Bobby Moore, the Man in Full By Matt Dickinson
Release date: 12th September, 2014
Publisher: Yellow Jersey Press
Our Price: Ł9
You Save: Ł11 (55%)
The apocryphal story goes that after watching West Hamâ€™s stars glide out of the home dressing room before a league match in 1965, Bill Shankly doubled back to inform his players that Geoff Hurst looked ill, Martin Peters was obviously carrying an injury and â€śthat Bobby Moore can hardly walk. And he has dandruff.â€ť
Mooreâ€™s own list of his shortcomings are quoted in Matt Dickinsonâ€™s outstanding biography. â€śAs I recall,â€ť Moore once said, â€ś[my] faults boiled down to the fact that I wasnâ€™t very fast, I wasnâ€™t very good at heading and I wasnâ€™t very good at tackling. I canâ€™t actually remember what I was supposed to be good at.â€ť
In fact, though one-paced, Moore was an accomplished tackler and good in the air, thanks to his excellent timing and ability to read the game.
He is, of course, one of English footballâ€™s iconic figures, famed for leading his country to their only World Cup success, his image emblazoned upon our memory banks holding the Jules Rimet trophy aloft, though he was only on his teammatesâ€™ shoulders for just eight seconds. His success led to the erection of a statue in his honour outside of Wembley where he stares down with a benevolence befitting a man renowned for his great generosity of spirit.
His memory has been cherished with such steadfastness that he is regarded as one of our greatest defenders, a flawless character, a man to be admired.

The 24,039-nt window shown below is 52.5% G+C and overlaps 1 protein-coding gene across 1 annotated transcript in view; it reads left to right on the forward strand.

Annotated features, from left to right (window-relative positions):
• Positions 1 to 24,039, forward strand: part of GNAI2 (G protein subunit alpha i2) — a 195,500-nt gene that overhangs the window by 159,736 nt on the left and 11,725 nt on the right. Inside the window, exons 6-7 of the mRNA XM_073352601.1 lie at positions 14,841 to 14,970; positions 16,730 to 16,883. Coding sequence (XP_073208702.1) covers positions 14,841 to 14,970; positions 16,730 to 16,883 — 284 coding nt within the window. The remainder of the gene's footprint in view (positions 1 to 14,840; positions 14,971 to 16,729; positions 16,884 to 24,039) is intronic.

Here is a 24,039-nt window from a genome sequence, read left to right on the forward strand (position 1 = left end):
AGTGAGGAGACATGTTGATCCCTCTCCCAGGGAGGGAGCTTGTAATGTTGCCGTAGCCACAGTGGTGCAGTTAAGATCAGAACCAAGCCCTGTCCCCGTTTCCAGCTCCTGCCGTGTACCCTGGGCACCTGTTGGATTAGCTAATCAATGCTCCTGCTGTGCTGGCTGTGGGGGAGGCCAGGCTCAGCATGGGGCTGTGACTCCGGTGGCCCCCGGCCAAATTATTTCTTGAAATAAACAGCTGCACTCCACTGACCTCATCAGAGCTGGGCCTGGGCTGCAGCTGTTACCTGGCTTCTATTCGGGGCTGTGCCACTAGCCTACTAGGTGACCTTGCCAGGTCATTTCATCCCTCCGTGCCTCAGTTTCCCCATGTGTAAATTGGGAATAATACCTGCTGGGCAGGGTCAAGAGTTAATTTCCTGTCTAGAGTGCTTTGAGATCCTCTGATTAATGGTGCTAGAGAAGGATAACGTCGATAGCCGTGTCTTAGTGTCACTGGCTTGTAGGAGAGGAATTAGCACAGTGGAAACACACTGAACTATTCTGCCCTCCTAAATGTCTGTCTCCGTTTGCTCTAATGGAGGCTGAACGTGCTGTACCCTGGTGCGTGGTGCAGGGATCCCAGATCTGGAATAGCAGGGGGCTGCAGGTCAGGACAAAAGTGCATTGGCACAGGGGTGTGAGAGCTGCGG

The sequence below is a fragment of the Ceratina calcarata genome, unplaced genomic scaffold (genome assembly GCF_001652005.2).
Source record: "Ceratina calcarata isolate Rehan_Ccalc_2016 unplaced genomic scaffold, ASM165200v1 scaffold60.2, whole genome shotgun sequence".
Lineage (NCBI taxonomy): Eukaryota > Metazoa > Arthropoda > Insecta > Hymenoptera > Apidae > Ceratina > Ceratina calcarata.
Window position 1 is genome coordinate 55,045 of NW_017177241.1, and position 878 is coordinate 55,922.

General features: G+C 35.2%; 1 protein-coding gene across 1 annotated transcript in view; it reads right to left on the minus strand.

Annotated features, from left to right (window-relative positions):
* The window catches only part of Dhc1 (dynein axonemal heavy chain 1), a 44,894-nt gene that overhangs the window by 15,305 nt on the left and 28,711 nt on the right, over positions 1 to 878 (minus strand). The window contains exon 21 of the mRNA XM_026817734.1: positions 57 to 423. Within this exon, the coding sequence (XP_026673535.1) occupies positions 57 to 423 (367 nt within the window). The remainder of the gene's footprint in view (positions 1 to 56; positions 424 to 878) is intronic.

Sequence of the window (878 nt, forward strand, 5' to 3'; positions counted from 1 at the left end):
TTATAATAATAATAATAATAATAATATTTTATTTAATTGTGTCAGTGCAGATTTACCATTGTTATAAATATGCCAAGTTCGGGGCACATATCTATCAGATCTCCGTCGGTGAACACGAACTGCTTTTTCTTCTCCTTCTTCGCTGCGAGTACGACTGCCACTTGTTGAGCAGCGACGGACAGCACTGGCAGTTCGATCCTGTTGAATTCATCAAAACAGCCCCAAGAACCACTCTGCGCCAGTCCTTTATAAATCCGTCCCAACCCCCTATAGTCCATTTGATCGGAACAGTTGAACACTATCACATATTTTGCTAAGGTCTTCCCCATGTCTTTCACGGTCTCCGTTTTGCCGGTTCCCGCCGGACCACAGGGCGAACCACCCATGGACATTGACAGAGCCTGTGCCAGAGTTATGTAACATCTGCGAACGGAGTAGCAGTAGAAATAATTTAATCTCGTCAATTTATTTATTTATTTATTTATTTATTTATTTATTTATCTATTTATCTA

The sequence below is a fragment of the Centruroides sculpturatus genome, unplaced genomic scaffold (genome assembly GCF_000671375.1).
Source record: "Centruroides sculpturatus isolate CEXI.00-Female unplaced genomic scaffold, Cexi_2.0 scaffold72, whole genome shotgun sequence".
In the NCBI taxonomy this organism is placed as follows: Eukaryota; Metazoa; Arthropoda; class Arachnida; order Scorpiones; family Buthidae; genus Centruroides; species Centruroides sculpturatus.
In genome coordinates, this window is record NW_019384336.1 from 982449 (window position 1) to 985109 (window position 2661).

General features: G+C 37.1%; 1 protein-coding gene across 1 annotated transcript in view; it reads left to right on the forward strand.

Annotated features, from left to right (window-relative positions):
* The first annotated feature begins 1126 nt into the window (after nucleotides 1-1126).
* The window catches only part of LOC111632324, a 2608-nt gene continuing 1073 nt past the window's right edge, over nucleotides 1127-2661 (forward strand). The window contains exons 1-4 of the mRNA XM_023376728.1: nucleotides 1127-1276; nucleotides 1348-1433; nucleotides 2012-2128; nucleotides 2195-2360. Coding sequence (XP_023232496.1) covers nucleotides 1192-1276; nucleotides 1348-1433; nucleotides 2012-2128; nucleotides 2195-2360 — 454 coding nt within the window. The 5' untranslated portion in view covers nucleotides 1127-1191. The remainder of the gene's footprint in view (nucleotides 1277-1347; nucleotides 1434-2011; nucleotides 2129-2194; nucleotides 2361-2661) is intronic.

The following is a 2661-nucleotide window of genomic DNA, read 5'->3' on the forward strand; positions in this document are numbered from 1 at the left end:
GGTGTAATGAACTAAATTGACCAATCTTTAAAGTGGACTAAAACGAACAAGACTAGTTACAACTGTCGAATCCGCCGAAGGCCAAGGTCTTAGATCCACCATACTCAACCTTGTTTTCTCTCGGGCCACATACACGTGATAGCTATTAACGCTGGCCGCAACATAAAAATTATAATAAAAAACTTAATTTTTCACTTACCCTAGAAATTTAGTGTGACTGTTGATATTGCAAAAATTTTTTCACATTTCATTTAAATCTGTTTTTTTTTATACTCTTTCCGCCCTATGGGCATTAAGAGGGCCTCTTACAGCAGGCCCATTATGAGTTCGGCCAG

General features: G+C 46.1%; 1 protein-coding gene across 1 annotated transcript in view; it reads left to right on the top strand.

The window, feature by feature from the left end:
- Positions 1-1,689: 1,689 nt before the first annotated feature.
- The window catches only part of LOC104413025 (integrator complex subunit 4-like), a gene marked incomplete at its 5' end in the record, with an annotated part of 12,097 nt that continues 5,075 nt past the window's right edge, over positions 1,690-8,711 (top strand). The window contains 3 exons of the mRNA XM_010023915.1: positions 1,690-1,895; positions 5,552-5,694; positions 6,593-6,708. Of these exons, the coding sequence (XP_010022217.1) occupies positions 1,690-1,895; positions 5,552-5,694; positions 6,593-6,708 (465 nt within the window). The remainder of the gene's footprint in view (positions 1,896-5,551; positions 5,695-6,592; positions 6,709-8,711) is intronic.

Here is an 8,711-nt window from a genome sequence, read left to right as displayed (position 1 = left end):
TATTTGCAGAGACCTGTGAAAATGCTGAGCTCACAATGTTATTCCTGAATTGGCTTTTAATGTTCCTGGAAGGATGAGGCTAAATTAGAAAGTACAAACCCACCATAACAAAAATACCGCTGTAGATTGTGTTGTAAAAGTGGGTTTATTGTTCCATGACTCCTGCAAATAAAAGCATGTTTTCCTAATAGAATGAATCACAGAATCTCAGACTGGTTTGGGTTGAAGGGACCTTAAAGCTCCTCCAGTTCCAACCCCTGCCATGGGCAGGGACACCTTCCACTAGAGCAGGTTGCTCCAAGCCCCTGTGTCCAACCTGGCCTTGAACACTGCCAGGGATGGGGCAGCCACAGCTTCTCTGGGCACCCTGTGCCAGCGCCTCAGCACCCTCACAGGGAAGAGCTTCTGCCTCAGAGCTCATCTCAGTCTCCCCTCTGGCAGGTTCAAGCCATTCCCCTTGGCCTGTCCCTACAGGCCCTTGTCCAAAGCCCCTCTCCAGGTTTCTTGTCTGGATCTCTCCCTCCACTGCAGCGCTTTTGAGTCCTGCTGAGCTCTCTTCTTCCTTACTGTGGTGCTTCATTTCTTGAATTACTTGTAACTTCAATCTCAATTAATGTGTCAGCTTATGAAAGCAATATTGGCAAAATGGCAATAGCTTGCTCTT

Thereâ€™s no doubt he was a very popular man, what might be called a manâ€™s man, yet he was shunned by the football establishment, eventually finding work as a radio commentator, driving to matches with his mate, the commentator Jonathan Pearce.
Yet, though lionised following his death from cancer at a desperately early age, he was no saint, but a complicated, fastidious man. His exterior calm and neatness belied an interior clutter, hid his complexities.
Dickinson has not done a hatchet job (he writes far too well for that), but succeeds in dismantling Mooreâ€™s â€śDianaficationâ€ť. The former England captain was a heavy drinker, conducted an extra-marital affair, ridiculed Sir Alf Ramsey in front of other England players, was a frequent drink-driver and engaged in blazing rows with his first wife, Tina.
By identifying his faults, Dickinson makes Moore sound more human. He may have omitted to mention the limp and the dandruff, but one suspects this excellent biography comes much close to describing the real Bobby Moore.
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